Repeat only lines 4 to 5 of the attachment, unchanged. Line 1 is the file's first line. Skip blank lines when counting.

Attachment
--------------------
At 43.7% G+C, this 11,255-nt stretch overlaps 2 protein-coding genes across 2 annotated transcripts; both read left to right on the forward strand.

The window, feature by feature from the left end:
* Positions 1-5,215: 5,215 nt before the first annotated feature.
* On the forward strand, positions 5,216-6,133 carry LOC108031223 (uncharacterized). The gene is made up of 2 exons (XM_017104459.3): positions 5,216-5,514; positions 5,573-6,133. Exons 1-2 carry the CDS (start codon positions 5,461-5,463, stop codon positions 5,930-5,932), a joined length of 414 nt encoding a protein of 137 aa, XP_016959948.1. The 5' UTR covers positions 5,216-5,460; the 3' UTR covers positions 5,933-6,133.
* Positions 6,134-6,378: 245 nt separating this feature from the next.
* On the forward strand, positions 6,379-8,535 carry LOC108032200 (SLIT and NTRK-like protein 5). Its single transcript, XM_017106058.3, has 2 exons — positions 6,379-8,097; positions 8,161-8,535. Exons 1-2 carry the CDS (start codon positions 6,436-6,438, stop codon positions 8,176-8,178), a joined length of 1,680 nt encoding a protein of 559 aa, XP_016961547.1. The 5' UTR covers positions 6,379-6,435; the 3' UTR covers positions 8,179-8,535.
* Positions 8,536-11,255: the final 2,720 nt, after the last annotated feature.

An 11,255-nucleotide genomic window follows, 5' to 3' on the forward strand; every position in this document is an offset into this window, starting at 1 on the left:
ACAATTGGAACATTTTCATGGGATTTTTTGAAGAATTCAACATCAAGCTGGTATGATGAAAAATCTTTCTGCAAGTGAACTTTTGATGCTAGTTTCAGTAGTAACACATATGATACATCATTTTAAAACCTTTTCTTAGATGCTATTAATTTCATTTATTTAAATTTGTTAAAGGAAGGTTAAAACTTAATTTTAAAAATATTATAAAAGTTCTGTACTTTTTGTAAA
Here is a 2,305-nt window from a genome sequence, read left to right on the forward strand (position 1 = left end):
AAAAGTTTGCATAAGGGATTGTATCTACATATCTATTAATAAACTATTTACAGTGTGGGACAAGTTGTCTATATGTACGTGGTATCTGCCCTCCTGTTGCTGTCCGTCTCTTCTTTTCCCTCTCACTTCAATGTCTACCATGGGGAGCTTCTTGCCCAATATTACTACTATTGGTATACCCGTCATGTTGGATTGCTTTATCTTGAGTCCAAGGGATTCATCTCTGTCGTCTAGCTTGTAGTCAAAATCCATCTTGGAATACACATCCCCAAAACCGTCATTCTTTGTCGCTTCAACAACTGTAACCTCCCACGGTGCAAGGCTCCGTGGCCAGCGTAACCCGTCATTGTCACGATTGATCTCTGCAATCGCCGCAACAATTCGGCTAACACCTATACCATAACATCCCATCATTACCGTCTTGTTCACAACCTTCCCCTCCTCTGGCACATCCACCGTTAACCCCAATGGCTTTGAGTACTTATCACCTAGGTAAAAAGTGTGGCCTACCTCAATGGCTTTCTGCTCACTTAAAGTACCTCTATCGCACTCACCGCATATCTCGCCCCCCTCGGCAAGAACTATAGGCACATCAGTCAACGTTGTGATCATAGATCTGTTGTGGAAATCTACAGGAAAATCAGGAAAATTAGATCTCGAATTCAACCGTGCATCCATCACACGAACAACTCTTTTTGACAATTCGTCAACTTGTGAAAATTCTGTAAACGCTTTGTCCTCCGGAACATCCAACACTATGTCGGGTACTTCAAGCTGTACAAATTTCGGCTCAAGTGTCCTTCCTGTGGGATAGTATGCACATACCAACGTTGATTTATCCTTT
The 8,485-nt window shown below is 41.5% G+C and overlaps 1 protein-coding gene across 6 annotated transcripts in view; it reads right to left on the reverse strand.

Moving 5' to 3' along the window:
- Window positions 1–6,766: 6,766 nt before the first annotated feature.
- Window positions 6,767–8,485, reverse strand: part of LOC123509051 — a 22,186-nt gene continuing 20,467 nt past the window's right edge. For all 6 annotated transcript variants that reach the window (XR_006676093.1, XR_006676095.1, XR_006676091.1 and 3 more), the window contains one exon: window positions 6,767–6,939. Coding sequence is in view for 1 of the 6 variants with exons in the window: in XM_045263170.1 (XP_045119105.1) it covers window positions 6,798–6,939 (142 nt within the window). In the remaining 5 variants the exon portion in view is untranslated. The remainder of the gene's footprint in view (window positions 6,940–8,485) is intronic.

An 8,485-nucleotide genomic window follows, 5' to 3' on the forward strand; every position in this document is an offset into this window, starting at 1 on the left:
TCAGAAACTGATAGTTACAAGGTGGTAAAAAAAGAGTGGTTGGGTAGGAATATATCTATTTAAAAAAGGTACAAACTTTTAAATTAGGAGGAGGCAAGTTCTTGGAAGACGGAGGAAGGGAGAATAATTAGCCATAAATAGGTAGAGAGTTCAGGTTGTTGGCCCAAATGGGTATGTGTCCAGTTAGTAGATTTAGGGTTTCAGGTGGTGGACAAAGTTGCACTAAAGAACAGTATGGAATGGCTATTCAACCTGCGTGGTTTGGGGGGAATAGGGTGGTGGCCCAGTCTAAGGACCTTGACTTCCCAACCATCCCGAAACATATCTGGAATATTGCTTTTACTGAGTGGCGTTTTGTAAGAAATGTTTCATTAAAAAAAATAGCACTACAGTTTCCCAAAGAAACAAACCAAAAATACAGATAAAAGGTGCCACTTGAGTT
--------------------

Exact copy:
* On the forward strand, positions 5,216-6,133 carry LOC108031223 (uncharacterized). The gene is made up of 2 exons (XM_017104459.3): positions 5,216-5,514; positions 5,573-6,133. Exons 1-2 carry the CDS (start codon positions 5,461-5,463, stop codon positions 5,930-5,932), a joined length of 414 nt encoding a protein of 137 aa, XP_016959948.1. The 5' UTR covers positions 5,216-5,460; the 3' UTR covers positions 5,933-6,133.
* Positions 6,134-6,378: 245 nt separating this feature from the next.